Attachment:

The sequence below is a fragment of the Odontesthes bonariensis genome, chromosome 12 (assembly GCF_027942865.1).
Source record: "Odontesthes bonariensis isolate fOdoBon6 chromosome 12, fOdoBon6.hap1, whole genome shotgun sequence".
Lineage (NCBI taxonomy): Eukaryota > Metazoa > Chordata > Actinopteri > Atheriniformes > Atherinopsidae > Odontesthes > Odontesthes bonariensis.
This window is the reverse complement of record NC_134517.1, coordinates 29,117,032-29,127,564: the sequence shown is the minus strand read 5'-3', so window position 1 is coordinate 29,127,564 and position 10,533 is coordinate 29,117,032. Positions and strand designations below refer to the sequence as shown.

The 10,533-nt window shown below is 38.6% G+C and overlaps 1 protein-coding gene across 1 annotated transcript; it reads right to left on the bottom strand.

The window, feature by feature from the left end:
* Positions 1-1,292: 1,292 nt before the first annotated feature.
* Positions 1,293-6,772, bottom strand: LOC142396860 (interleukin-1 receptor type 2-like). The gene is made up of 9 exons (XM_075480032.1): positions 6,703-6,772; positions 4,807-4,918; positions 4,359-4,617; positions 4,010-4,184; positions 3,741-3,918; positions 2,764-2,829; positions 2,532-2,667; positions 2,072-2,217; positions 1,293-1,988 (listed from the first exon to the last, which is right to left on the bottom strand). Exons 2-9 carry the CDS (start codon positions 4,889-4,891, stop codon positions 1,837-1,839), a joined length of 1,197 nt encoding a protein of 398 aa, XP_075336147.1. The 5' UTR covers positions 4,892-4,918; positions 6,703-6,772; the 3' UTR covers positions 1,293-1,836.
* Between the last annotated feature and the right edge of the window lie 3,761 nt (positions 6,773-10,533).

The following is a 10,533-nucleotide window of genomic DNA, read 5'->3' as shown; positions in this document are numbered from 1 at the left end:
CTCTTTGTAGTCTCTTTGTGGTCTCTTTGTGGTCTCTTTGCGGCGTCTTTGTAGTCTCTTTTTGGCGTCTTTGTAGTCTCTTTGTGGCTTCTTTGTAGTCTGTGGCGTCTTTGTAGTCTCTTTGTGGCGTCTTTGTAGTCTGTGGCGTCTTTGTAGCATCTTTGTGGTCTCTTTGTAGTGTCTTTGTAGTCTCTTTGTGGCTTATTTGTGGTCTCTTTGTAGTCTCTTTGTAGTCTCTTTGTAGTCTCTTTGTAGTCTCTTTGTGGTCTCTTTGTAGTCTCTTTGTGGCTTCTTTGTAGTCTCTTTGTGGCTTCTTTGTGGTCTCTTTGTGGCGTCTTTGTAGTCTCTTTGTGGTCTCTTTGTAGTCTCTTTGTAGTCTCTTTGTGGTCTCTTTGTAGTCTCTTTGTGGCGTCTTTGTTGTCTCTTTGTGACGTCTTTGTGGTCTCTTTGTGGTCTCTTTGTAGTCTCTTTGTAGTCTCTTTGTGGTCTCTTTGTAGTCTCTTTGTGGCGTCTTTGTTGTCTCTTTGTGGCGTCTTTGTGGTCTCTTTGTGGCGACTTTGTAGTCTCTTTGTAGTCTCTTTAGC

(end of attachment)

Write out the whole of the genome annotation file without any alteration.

The sequence below is a fragment of the Odontesthes bonariensis genome, chromosome 12 (assembly GCF_027942865.1).
Source record: "Odontesthes bonariensis isolate fOdoBon6 chromosome 12, fOdoBon6.hap1, whole genome shotgun sequence".
Lineage (NCBI taxonomy): Eukaryota > Metazoa > Chordata > Actinopteri > Atheriniformes > Atherinopsidae > Odontesthes > Odontesthes bonariensis.
This window is the reverse complement of record NC_134517.1, coordinates 29,117,032-29,127,564: the sequence shown is the minus strand read 5'-3', so window position 1 is coordinate 29,127,564 and position 10,533 is coordinate 29,117,032. Positions and strand designations below refer to the sequence as shown.

The 10,533-nt window shown below is 38.6% G+C and overlaps 1 protein-coding gene across 1 annotated transcript; it reads right to left on the bottom strand.

The window, feature by feature from the left end:
* Positions 1-1,292: 1,292 nt before the first annotated feature.
* Positions 1,293-6,772, bottom strand: LOC142396860 (interleukin-1 receptor type 2-like). The gene is made up of 9 exons (XM_075480032.1): positions 6,703-6,772; positions 4,807-4,918; positions 4,359-4,617; positions 4,010-4,184; positions 3,741-3,918; positions 2,764-2,829; positions 2,532-2,667; positions 2,072-2,217; positions 1,293-1,988 (listed from the first exon to the last, which is right to left on the bottom strand). Exons 2-9 carry the CDS (start codon positions 4,889-4,891, stop codon positions 1,837-1,839), a joined length of 1,197 nt encoding a protein of 398 aa, XP_075336147.1. The 5' UTR covers positions 4,892-4,918; positions 6,703-6,772; the 3' UTR covers positions 1,293-1,836.
* Between the last annotated feature and the right edge of the window lie 3,761 nt (positions 6,773-10,533).

The following is a 10,533-nucleotide window of genomic DNA, read 5'->3' as shown; positions in this document are numbered from 1 at the left end:
CTCTTTGTAGTCTCTTTGTGGTCTCTTTGTGGTCTCTTTGCGGCGTCTTTGTAGTCTCTTTTTGGCGTCTTTGTAGTCTCTTTGTGGCTTCTTTGTAGTCTGTGGCGTCTTTGTAGTCTCTTTGTGGCGTCTTTGTAGTCTGTGGCGTCTTTGTAGCATCTTTGTGGTCTCTTTGTAGTGTCTTTGTAGTCTCTTTGTGGCTTATTTGTGGTCTCTTTGTAGTCTCTTTGTAGTCTCTTTGTAGTCTCTTTGTAGTCTCTTTGTGGTCTCTTTGTAGTCTCTTTGTGGCTTCTTTGTAGTCTCTTTGTGGCTTCTTTGTGGTCTCTTTGTGGCGTCTTTGTAGTCTCTTTGTGGTCTCTTTGTAGTCTCTTTGTAGTCTCTTTGTGGTCTCTTTGTAGTCTCTTTGTGGCGTCTTTGTTGTCTCTTTGTGACGTCTTTGTGGTCTCTTTGTGGTCTCTTTGTAGTCTCTTTGTAGTCTCTTTGTGGTCTCTTTGTAGTCTCTTTGTGGCGTCTTTGTTGTCTCTTTGTGGCGTCTTTGTGGTCTCTTTGTGGCGACTTTGTAGTCTCTTTGTAGTCTCTTTAGC